Egypt Needs to Import $1.18 Billion in Fuel to End Power Cuts, PM Says

The moon is seen after the day of Strawberry Moon over old houses in Cairo, Egypt, June 22, 2024. (Reuters)
The moon is seen after the day of Strawberry Moon over old houses in Cairo, Egypt, June 22, 2024. (Reuters)
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Egypt Needs to Import $1.18 Billion in Fuel to End Power Cuts, PM Says

The moon is seen after the day of Strawberry Moon over old houses in Cairo, Egypt, June 22, 2024. (Reuters)
The moon is seen after the day of Strawberry Moon over old houses in Cairo, Egypt, June 22, 2024. (Reuters)

Egypt needs to import around $1.18 billion worth of mazut fuel oil and natural gas to end persistent power cuts exacerbated by consecutive heat waves, its Prime Minister Mostafa Madbouly said in a televised address on Tuesday.

It hopes the shipments will arrive in full around the third week of July, by which point the government aims to stop cutting power during the remaining summer months, he added.

It has already started contracting for 300,000 tons of mazut worth $180 million to boost its strategic reserves which are expected to arrive early next week.

Egypt's government on Monday extended daily power cuts to three hours from two hours previously in response to a surge in domestic electricity consumption during the latest heat wave.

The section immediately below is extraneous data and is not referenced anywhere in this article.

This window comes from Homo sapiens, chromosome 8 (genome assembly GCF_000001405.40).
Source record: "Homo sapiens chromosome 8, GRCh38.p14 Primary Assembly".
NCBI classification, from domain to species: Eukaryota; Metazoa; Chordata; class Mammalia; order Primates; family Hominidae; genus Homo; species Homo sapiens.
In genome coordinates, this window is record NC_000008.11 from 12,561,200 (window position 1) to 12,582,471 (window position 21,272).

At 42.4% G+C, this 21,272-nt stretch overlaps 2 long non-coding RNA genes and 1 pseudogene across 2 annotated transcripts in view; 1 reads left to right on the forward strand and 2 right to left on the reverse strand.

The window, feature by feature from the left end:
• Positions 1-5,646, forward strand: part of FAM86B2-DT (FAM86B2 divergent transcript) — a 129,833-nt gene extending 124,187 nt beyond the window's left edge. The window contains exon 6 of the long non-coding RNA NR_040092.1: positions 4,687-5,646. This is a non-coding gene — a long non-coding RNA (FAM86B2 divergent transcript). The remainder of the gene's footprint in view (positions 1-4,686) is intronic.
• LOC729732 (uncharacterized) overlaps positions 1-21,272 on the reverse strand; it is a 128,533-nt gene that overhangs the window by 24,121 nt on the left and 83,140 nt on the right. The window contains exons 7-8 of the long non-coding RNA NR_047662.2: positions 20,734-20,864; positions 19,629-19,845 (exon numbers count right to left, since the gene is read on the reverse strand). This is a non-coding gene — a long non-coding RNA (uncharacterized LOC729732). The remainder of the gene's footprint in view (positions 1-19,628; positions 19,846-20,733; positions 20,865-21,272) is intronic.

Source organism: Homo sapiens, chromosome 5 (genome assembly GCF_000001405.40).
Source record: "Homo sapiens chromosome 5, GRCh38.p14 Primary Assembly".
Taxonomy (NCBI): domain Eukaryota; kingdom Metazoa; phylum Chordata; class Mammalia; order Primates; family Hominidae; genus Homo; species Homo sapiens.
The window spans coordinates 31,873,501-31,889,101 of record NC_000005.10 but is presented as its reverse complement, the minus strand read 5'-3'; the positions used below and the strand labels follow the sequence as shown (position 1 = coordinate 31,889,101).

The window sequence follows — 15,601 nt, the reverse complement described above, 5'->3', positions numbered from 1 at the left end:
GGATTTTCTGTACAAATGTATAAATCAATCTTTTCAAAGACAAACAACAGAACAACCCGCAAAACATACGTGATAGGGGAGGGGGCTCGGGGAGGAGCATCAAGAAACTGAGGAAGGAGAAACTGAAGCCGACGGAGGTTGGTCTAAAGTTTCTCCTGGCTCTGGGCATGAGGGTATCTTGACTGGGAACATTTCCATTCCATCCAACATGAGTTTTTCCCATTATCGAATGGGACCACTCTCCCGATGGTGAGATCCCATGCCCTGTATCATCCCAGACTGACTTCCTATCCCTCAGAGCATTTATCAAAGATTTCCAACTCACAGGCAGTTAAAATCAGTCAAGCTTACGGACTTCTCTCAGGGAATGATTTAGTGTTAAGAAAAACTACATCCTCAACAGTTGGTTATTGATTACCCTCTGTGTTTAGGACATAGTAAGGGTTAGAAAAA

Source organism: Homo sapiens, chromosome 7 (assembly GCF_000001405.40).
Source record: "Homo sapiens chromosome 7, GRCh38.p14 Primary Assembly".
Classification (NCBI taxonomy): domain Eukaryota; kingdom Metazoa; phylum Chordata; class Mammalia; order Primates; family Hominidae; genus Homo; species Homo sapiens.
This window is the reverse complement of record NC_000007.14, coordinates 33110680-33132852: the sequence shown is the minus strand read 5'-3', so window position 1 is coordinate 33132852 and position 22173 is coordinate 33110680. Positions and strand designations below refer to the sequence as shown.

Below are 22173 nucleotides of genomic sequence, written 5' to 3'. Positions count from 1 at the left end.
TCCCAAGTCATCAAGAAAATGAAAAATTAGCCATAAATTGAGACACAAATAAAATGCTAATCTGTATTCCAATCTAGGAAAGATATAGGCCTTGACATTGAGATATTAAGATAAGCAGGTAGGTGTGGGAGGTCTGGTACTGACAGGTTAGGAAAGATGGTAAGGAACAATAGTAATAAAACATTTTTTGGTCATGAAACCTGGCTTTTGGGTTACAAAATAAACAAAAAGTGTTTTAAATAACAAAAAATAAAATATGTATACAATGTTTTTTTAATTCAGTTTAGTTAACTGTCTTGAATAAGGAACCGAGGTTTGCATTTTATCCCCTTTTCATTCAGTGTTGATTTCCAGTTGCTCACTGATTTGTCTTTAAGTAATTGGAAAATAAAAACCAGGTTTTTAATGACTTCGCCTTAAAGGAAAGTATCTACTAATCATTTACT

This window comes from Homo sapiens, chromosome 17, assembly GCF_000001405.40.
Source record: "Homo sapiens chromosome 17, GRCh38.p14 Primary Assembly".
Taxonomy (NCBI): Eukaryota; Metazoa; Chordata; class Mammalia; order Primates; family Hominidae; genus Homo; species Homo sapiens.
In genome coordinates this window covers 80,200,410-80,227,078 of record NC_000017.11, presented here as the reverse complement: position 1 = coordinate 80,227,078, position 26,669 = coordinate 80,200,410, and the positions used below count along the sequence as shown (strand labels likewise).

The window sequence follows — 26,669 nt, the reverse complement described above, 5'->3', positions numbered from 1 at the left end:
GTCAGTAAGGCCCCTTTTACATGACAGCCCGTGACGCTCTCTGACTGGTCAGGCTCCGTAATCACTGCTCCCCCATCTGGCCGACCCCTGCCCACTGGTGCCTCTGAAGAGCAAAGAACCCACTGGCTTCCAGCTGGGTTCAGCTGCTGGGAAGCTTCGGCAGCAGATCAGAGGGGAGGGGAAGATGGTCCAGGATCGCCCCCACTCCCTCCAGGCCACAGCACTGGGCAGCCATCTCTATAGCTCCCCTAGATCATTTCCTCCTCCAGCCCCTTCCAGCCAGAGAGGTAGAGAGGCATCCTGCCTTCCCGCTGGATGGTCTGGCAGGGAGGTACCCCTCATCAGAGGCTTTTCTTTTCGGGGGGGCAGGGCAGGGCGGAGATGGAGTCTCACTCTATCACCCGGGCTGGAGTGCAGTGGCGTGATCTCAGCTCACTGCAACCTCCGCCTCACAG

These three-hour cuts will continue until the end of June, before returning to two hours in the first half of July with the aim of stopping completely for the rest of the summer, Madbouly said on Tuesday.

Egyptian social media has lit up with complaints about the impact of the blackouts, with some saying they have been forced to purchase private power generators.

The problem has particularly affected teenagers preparing for the crucial high school certificate, with some posting about students studying by candlelight and others in coffee shops.

A wedding hall owner in the coastal city of Port Said said he would turn one of his ballrooms into a study hall.

Since July last year, load shedding linked to falling gas production, rising demand and a shortage of foreign currency has led to scheduled two-hour daily power cuts in most areas.

"We had said that we planned to end load shedding by the end of 2024... we do not have a power generation problem or a network problem, we are unable to provide fuel," Madbouly said on Tuesday.

"With the increase in consumption related to the major development and population increase, there has been a lot of pressure on our dollar resources," he added.

He said production in a neighboring country's gas field had come to a full halt for 12 hours leading to an interruption in the supply, without naming the country or the gas field.

Egypt's Abu Qir Fertilizers said on Tuesday three of its plants had halted production because their supply of natural gas was cut.